Legal Requirements for a Guarantee

Many documents are called guarantees when they’re not. The factors that courts take into account are:

  1. Proper interpretation: contracts of guarantee are interpreted “as a whole”. It is the particular words used in the relevant clauses that count. Not what it’s called
  2. Title of document: the title of the document is not decisive
  3. Substance over form: Just because the word “guarantee” is used in the contract somewhere, does not make it a guarantee

Guarantees have a number of formal requirements to be a guarantee to put it beyond doubt that it is a guarantee.

  • Form of guarantees:It must be evidenced in writing. The writing is may be formal contract or agreement, note, memorandum or promissory note
  • Signed:The guarantor should sign it, or have their authorised agent sign it. The name may be written or printed, so long as it is intended to operate as a signature
  • Secondary Liability:Establish that the guarantor has secondary liability to perform the guaranteed obligation. The principal debtor has the primary liability to perform the contract
  • Consideration:The document should satisfy the requirements of any other contract.
    That means, offer and acceptance, consideration, an intention to be legally bound and capacity to make the contract

Some guarantees will have loopholes, others won’t. But it’s not just the terms of the guarantee that decide these things. The creditor may behave themselves in a way that prevents them from relying on the guarantee.

Some of the more common ways guarantors get out of a personal guarantee include:

  • The guarantee was undermined by civil fraudnegligent misrepresentationor undue influence, because the guarantor was substantially misled before it was signed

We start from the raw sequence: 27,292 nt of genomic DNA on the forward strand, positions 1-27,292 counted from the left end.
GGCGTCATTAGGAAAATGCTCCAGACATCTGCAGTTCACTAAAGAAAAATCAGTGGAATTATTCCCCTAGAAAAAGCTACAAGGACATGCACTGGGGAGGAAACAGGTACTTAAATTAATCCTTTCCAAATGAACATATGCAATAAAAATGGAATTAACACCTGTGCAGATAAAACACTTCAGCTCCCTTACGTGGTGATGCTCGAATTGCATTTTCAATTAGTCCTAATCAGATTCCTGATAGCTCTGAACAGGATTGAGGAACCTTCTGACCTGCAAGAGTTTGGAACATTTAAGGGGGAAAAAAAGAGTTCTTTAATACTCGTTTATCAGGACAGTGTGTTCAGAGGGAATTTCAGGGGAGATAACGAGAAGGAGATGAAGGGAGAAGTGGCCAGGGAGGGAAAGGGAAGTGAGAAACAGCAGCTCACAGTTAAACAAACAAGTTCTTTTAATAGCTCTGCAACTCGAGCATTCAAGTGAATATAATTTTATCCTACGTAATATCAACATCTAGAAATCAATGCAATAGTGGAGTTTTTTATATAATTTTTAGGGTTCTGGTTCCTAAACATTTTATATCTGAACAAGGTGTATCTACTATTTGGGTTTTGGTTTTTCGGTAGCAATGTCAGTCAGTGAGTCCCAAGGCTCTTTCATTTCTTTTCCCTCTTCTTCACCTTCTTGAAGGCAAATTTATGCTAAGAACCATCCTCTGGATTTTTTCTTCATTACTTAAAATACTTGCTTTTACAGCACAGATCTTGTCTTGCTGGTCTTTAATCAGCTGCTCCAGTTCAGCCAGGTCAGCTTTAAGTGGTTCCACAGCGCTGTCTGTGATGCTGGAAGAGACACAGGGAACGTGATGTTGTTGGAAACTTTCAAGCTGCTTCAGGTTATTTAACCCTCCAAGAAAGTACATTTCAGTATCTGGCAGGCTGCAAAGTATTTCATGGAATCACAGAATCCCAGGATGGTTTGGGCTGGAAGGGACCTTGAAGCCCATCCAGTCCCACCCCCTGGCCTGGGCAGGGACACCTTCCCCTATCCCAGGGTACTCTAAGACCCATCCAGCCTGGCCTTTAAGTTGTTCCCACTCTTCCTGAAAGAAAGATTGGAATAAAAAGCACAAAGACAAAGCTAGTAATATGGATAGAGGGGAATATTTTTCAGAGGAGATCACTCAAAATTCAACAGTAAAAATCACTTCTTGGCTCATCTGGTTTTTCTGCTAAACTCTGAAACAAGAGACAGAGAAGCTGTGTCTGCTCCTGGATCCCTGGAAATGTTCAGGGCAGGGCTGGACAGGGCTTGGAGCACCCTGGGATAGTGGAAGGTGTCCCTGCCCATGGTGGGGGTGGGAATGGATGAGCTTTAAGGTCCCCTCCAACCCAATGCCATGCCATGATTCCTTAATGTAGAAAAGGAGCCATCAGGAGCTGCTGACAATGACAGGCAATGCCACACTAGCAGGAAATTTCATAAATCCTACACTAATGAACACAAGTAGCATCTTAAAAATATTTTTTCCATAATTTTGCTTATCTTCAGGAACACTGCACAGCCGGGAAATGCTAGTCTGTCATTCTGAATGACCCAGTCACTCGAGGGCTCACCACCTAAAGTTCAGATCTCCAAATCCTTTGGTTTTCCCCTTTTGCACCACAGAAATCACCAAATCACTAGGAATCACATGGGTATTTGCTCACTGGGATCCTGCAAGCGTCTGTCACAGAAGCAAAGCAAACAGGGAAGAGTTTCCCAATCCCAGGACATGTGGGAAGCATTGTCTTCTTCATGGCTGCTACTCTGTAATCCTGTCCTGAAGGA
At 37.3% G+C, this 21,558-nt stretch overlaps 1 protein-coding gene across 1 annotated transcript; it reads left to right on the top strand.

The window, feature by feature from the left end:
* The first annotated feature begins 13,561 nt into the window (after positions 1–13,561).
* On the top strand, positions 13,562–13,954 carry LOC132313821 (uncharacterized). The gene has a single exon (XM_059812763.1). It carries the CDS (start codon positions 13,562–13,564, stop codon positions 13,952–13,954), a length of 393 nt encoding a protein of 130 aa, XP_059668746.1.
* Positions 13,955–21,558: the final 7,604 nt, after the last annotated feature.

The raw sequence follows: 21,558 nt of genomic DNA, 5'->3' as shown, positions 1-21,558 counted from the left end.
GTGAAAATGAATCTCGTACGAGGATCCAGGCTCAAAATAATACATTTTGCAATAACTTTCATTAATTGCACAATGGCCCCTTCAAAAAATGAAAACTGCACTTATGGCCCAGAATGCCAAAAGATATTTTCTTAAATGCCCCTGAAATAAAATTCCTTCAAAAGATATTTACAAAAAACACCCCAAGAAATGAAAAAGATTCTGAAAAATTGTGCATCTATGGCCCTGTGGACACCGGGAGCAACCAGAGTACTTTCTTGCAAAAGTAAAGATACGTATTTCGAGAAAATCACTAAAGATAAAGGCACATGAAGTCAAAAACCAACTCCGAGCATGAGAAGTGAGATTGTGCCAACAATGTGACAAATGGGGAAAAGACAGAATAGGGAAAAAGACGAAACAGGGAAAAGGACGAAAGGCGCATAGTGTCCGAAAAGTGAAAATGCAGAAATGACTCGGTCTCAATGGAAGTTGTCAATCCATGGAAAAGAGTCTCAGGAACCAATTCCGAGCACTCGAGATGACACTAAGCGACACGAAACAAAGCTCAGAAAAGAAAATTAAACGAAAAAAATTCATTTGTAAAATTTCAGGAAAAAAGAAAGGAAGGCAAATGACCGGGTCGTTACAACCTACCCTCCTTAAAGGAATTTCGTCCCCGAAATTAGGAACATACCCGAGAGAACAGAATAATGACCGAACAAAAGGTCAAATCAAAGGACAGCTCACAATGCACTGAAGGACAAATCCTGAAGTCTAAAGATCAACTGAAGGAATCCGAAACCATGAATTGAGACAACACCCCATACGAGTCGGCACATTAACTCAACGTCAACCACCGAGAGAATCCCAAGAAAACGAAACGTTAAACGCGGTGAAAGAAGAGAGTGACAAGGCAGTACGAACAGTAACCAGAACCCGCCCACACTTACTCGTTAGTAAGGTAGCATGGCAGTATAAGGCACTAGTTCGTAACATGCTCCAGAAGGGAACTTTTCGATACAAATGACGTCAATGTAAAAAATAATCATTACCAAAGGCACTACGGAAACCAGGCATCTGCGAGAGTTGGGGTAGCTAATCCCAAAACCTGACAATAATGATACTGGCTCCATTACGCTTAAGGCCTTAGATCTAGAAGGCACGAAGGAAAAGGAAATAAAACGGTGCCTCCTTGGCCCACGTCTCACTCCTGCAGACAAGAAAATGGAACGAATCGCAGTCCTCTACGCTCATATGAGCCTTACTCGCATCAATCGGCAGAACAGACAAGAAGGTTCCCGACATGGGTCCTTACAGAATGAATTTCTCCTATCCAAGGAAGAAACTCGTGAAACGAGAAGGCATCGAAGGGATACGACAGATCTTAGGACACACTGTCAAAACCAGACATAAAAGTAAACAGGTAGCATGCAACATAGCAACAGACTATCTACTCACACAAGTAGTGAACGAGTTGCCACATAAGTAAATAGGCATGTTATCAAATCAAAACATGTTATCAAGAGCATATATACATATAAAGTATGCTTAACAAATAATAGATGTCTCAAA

• The creditor repudiated the contract of guarantee, and the guarantor accepts the repudiation
  • The creditor has failed to tell the guarantor something that affects the relationship between the debtor and creditor
  • A variation is made between creditor and debtor in a way which the guarantor would not have expected. Possibilities include:
  • extension on the time to pay
  • increase in the sum of the debt of the debtor
  • condition precedentto the guarantee was agreed and never satisfied.

Is a guarantee given over email valid?

Provided that the other requirements for creating a contract are met, a guarantee can be validly created over (or evidenced by) email, as email is capable of fulfilling the requirement that a guarantee be in, or be evidenced by, writing and signed. As an alternative, where the parties wish to execute a formal contract or deed of guarantee, but one or more of them is not able to attend a physical signing, they should consider a ‘virtual’ signing’.

If you are considering whether a personal guarantee is an option for you or you already have one in place and would like it to be reviewed or are being pursued by creditors we can review the enforceability of the guarantee for you.

Sarah Manning


Sarah Manning


Sarah is a Paralegal in the Commercial Litigation team at our Kettering office.